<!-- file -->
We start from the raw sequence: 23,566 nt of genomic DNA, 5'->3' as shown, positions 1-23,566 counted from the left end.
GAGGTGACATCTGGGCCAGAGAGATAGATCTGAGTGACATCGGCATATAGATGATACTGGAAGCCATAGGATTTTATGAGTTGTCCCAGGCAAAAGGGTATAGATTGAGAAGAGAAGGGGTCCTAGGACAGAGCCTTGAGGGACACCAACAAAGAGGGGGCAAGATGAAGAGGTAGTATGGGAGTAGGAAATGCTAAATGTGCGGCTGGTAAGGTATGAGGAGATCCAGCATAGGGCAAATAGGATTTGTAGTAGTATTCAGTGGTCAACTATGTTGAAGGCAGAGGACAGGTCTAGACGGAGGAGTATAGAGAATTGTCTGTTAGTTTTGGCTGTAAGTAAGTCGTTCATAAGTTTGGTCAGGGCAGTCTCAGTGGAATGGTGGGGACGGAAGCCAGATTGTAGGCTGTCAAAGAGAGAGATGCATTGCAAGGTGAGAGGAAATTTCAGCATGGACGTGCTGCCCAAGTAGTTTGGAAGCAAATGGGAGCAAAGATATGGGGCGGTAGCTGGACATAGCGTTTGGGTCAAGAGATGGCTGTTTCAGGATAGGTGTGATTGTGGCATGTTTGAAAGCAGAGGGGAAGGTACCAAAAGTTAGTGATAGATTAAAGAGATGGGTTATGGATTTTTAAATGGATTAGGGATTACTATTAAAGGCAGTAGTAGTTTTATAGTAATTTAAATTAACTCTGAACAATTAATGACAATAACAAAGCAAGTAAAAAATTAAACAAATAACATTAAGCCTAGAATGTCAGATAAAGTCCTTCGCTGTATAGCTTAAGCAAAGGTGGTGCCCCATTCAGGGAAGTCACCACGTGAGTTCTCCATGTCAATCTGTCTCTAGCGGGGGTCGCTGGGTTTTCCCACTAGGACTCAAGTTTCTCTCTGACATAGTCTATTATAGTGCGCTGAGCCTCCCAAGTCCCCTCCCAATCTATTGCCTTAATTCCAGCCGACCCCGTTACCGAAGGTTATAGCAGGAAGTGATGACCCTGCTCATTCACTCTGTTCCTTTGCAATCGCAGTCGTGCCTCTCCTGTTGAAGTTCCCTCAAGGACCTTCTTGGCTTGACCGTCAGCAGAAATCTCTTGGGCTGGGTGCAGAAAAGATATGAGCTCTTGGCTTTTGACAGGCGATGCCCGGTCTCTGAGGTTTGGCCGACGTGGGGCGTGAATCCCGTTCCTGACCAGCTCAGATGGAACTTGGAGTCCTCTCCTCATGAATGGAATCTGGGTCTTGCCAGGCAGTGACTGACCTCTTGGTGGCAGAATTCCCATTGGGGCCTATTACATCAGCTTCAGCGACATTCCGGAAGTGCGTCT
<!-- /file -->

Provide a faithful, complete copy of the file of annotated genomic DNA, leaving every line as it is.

We start from the raw sequence: 23,566 nt of genomic DNA, 5'->3' as shown, positions 1-23,566 counted from the left end.
GAGGTGACATCTGGGCCAGAGAGATAGATCTGAGTGACATCGGCATATAGATGATACTGGAAGCCATAGGATTTTATGAGTTGTCCCAGGCAAAAGGGTATAGATTGAGAAGAGAAGGGGTCCTAGGACAGAGCCTTGAGGGACACCAACAAAGAGGGGGCAAGATGAAGAGGTAGTATGGGAGTAGGAAATGCTAAATGTGCGGCTGGTAAGGTATGAGGAGATCCAGCATAGGGCAAATAGGATTTGTAGTAGTATTCAGTGGTCAACTATGTTGAAGGCAGAGGACAGGTCTAGACGGAGGAGTATAGAGAATTGTCTGTTAGTTTTGGCTGTAAGTAAGTCGTTCATAAGTTTGGTCAGGGCAGTCTCAGTGGAATGGTGGGGACGGAAGCCAGATTGTAGGCTGTCAAAGAGAGAGATGCATTGCAAGGTGAGAGGAAATTTCAGCATGGACGTGCTGCCCAAGTAGTTTGGAAGCAAATGGGAGCAAAGATATGGGGCGGTAGCTGGACATAGCGTTTGGGTCAAGAGATGGCTGTTTCAGGATAGGTGTGATTGTGGCATGTTTGAAAGCAGAGGGGAAGGTACCAAAAGTTAGTGATAGATTAAAGAGATGGGTTATGGATTTTTAAATGGATTAGGGATTACTATTAAAGGCAGTAGTAGTTTTATAGTAATTTAAATTAACTCTGAACAATTAATGACAATAACAAAGCAAGTAAAAAATTAAACAAATAACATTAAGCCTAGAATGTCAGATAAAGTCCTTCGCTGTATAGCTTAAGCAAAGGTGGTGCCCCATTCAGGGAAGTCACCACGTGAGTTCTCCATGTCAATCTGTCTCTAGCGGGGGTCGCTGGGTTTTCCCACTAGGACTCAAGTTTCTCTCTGACATAGTCTATTATAGTGCGCTGAGCCTCCCAAGTCCCCTCCCAATCTATTGCCTTAATTCCAGCCGACCCCGTTACCGAAGGTTATAGCAGGAAGTGATGACCCTGCTCATTCACTCTGTTCCTTTGCAATCGCAGTCGTGCCTCTCCTGTTGAAGTTCCCTCAAGGACCTTCTTGGCTTGACCGTCAGCAGAAATCTCTTGGGCTGGGTGCAGAAAAGATATGAGCTCTTGGCTTTTGACAGGCGATGCCCGGTCTCTGAGGTTTGGCCGACGTGGGGCGTGAATCCCGTTCCTGACCAGCTCAGATGGAACTTGGAGTCCTCTCCTCATGAATGGAATCTGGGTCTTGCCAGGCAGTGACTGACCTCTTGGTGGCAGAATTCCCATTGGGGCCTATTACATCAGCTTCAGCGACATTCCGGAAGTGCGTCT